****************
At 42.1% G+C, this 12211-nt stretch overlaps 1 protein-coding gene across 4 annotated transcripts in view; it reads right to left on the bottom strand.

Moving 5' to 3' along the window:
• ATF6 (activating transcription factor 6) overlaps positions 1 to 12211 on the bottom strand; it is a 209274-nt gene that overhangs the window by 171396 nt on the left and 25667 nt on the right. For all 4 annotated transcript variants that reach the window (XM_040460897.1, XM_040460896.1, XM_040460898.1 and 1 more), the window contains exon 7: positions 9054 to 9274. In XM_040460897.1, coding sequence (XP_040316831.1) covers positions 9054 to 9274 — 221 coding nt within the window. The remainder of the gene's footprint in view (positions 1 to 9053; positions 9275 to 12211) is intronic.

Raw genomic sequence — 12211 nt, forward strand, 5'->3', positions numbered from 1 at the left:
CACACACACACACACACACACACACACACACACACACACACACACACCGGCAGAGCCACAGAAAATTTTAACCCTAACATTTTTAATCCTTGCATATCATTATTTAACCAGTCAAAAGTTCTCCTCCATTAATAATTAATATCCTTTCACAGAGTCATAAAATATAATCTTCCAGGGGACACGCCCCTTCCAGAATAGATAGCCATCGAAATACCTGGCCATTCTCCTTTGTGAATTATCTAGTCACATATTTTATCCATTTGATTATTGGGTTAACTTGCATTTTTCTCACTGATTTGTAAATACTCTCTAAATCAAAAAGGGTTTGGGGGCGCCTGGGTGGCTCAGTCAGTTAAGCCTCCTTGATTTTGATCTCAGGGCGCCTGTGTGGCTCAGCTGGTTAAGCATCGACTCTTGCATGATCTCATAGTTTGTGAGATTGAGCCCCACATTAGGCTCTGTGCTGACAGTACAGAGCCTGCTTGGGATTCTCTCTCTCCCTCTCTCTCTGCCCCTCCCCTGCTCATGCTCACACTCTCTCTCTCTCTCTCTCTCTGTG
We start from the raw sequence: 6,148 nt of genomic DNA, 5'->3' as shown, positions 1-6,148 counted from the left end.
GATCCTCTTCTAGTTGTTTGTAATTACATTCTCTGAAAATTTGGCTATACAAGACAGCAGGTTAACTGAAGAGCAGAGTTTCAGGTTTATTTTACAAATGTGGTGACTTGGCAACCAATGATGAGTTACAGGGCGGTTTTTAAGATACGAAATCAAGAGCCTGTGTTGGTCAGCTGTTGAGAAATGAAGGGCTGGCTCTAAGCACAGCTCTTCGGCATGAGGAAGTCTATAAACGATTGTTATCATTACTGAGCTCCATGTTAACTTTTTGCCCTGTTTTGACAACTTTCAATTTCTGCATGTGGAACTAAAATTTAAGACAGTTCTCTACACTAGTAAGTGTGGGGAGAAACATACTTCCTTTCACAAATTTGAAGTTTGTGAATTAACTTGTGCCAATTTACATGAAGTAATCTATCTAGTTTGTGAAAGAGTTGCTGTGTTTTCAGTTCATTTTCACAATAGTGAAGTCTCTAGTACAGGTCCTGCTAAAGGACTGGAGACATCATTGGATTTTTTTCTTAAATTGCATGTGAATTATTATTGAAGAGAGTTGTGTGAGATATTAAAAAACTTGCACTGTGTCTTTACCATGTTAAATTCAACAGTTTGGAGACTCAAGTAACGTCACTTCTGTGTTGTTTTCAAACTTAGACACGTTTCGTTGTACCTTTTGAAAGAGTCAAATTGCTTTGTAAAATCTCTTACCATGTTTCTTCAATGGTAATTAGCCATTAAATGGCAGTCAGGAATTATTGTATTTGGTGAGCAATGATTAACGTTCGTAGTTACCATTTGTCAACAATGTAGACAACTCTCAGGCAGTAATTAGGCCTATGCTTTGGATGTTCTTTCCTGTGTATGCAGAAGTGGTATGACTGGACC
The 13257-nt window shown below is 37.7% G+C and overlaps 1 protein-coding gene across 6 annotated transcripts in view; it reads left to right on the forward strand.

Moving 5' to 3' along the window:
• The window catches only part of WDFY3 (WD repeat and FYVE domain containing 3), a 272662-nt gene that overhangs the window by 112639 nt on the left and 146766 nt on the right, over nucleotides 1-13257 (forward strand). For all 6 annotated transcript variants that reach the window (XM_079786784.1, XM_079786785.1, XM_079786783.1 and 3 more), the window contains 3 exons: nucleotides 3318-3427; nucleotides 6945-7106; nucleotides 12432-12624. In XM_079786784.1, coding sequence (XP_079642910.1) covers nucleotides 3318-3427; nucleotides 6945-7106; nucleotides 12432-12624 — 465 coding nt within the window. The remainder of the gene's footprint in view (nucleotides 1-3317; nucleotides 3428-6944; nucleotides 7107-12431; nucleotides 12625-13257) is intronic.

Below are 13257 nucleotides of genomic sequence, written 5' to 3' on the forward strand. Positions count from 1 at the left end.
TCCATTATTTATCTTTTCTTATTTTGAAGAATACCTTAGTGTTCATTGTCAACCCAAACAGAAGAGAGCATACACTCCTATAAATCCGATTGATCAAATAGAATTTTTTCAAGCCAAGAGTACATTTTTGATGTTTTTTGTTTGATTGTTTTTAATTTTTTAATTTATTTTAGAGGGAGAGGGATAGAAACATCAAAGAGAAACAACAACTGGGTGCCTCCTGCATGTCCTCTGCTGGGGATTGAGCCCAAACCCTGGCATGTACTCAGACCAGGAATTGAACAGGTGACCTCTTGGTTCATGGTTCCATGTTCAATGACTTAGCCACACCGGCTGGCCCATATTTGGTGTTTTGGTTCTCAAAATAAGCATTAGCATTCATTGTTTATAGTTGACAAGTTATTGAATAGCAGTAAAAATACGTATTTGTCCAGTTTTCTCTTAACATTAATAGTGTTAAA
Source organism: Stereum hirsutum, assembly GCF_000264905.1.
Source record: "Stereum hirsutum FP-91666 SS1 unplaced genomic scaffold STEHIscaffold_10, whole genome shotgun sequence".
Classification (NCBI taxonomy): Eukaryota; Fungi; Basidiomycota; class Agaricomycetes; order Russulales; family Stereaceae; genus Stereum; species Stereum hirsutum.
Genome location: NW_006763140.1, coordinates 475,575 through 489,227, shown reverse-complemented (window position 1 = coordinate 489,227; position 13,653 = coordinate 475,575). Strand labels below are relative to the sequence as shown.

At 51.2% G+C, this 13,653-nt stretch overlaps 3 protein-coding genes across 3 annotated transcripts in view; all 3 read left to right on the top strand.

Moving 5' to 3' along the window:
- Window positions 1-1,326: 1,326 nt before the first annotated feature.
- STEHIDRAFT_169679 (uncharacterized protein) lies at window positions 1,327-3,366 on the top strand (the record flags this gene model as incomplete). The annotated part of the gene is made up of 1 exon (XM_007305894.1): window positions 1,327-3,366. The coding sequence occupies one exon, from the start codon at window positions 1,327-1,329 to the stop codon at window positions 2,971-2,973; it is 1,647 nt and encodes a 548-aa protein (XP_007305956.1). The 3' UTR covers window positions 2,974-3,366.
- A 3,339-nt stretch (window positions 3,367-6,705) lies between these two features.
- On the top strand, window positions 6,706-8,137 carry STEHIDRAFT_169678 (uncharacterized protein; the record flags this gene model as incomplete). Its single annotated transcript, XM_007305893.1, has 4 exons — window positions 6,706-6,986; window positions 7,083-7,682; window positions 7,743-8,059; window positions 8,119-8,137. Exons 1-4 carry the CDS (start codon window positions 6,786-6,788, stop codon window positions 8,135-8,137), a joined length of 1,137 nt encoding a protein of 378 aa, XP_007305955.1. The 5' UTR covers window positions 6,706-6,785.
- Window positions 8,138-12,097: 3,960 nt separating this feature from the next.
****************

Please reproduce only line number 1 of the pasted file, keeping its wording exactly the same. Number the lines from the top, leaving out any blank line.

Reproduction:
At 42.1% G+C, this 12211-nt stretch overlaps 1 protein-coding gene across 4 annotated transcripts in view; it reads right to left on the bottom strand.